Experiencing Skogar and Skogafoss in Iceland

Want to travel around Iceland on a tight budget?  Websites like Trip Adviser and Huffington Post Travel offer advice such as "shop at local grocery stores" and "avoid guided tours by exploring on your own".  Both are things my husband and I did during our recent stay in this picturesque nation.  Another really great way to experience the beauty of Iceland is to avoid the overpriced hotels and to instead choose to camp your way across the countryside.

Skogafoss, one of Iceland's most powerful waterfalls.

Camping is cheap and easy in Iceland.  Most tourist locations with sight-seeing hot spots offer camping areas with quite nice amenities.  It is common to have clean washroom areas with flush toilets and hot water showers.  A lot of the places we stayed at had camp kitchen areas with stoves, microwaves, and kettles for public use.  

Skogafoss is the highlight of the Skogar valley in Iceland.

Our first experience camping in Iceland was probably the most spectacular: we set up shop under a wide, roaring waterfall in a lush green valley next to the village of Skogar.  The Skogafoss waterfall thundered in the background, lulling us to sleep and muting the noises from the other campers in the area.

Joey and I enjoy the majesty of the Skogafoss waterfall.

To camp outside Skogafoss is much cheaper than staying in the village hotel.  For one tent with two adults we had to pay a whopping $26 CDN - you pay per tent and per person, plus tax.  The washrooms were clean, there were washing areas for our supper dishes, and there were hot showers available (for a price).  Hotels, however, run from $180 to $220 a night on average for the area of Skogar for two adults in one room.  Quite a difference!

Joey and I arrived in Skogar a bit later in the evening after a long day of driving from Reykjavik - we'd explored Seljalandsfoss, Keldur, and Seljaviller Valley, and had stopped at about 20 other different roadside beauties on our way from the capital city.  By the time we hit Skogar, I was tired and hungry, therefore cranky (being 4 months pregnant at this point) and all I wanted was dinner and a comfy bed to relax in.  We DID check out the hotel, just in case I got too cranky, but the cost was way out of our budget.  Off we went to the campsite.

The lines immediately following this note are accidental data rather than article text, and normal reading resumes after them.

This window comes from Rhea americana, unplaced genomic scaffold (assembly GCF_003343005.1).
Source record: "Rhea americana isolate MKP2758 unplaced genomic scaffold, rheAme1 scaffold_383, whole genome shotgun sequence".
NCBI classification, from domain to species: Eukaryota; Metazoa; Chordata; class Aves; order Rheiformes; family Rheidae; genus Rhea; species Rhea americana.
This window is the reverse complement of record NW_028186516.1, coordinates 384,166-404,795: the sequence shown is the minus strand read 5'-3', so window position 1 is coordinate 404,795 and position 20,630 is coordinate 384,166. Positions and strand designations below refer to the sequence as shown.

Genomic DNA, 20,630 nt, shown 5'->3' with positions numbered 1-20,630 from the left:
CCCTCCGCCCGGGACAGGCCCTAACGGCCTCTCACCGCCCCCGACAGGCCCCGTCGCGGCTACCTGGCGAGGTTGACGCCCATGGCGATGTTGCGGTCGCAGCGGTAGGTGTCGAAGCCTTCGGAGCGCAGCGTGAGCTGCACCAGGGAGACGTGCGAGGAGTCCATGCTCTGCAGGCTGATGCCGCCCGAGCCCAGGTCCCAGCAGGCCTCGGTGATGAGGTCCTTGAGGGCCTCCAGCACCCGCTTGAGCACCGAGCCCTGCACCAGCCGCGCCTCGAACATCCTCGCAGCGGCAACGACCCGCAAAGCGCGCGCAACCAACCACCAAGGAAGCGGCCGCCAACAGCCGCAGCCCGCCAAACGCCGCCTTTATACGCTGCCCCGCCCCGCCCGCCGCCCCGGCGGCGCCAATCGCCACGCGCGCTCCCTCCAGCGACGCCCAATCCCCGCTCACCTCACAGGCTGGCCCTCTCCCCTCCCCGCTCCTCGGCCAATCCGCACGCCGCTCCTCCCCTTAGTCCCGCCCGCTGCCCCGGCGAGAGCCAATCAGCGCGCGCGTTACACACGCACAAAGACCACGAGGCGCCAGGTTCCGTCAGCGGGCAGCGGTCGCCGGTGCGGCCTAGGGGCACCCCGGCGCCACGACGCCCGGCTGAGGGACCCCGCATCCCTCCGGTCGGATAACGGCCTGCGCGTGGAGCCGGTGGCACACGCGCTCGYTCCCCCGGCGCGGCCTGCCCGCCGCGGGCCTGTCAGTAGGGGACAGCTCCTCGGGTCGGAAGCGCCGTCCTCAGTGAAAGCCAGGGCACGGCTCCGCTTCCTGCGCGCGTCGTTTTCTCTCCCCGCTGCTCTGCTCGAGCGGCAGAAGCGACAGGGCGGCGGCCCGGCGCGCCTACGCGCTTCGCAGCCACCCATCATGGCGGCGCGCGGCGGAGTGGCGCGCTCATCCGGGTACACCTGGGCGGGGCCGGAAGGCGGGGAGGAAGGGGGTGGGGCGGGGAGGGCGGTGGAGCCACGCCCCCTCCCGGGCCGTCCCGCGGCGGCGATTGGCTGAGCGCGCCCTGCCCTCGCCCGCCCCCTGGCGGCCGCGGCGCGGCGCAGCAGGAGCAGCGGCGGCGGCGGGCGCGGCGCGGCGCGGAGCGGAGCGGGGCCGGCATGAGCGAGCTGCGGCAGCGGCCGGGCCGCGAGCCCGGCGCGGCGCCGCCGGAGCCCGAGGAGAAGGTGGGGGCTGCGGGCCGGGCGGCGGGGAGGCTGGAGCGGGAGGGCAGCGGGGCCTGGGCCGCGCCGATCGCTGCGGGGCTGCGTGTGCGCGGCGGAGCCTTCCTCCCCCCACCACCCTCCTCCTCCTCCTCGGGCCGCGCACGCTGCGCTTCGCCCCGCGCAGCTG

Wanna keep it cheap while traveling in Iceland? Try camping and making your own meals!

Before we'd left for Iceland, Joey and I had hit up Mountain Equipment Co-Op, a Canadian outdoor supply store, and had bought a backpacker's tent, kitchen stove (it burns twigs and bark to cook - very cool), and some new sleeping bags.  We hadn't even tried them out yet, so it was an adventure in itself to set up camp! (Remember, my husband was setting up camp with a tired, hungry, cranky pregnant woman - he's a brave, brave man.)  In the end, it was a success and we were quite proud of our beautiful campsite.  We didn't even have the energy to explore the waterfall that night - it was dinner and straight to bed for us.

The view from our camp site in Skogar, Iceland.

I woke up in the middle of the night and had to use the facilities, as pregnant women are prone to do.  Joey accompanied me, and we marveled at the fact that at 3 a.m. in Iceland, we could see the amazing Skogafoss waterfall just as clearly as we could at 8 p.m. when we'd first arrived.

Skogafoss waterfall and campground at 3 a.m.

The next morning, after cooking a great breakfast of eggs, toast, and bacon using our twig-burning camp stove, we decided to hike up to the top of the waterfall.  Oh. My. Word.  Those stairs! Those steep, calf-burning, never ending stairs!  I had to take about five "sit down and start breathing again" breaks before hitting the top.  However, the climb was worth it (and probably really good for my heart) once we saw the spectacular view from the top.

Looking down towards the plunging waters of Skogafoss.

Once to the top of the waterfall, you can climb a little ladder over a barbed wire fence, and explore further up the river that supplies the Skogafoss waterfall.  There are several smaller waterfalls and rapids along the way, and it is a really pretty hike.  Honestly, we didn't get very far - that climb up those brutal stairs had pretty much done me in.  I was more than happy to go back down and enjoy the cool spray of the waterfall from the bottom.

Taking a small break to die just a little on my way up the Skogafoss waterfall stairs.

A view of the Skogar valley from atop the Skogafoss waterfall.

There is more to do in Skogar than just hike up the waterfall.  Joey and I spent the majority of the morning in Skogar perusing the very neat Skogar Museum, which focuses on early life in Iceland and features at least 10 restored turf houses, Iceland's traditional architecture.  The cost to enter the museum is 1500 ISK for an adult (500 ISK for children 15 to 12, 1000 ISK for seniors, free for kids 12 and under).  Depending on exchange rate, that isn't very much at all.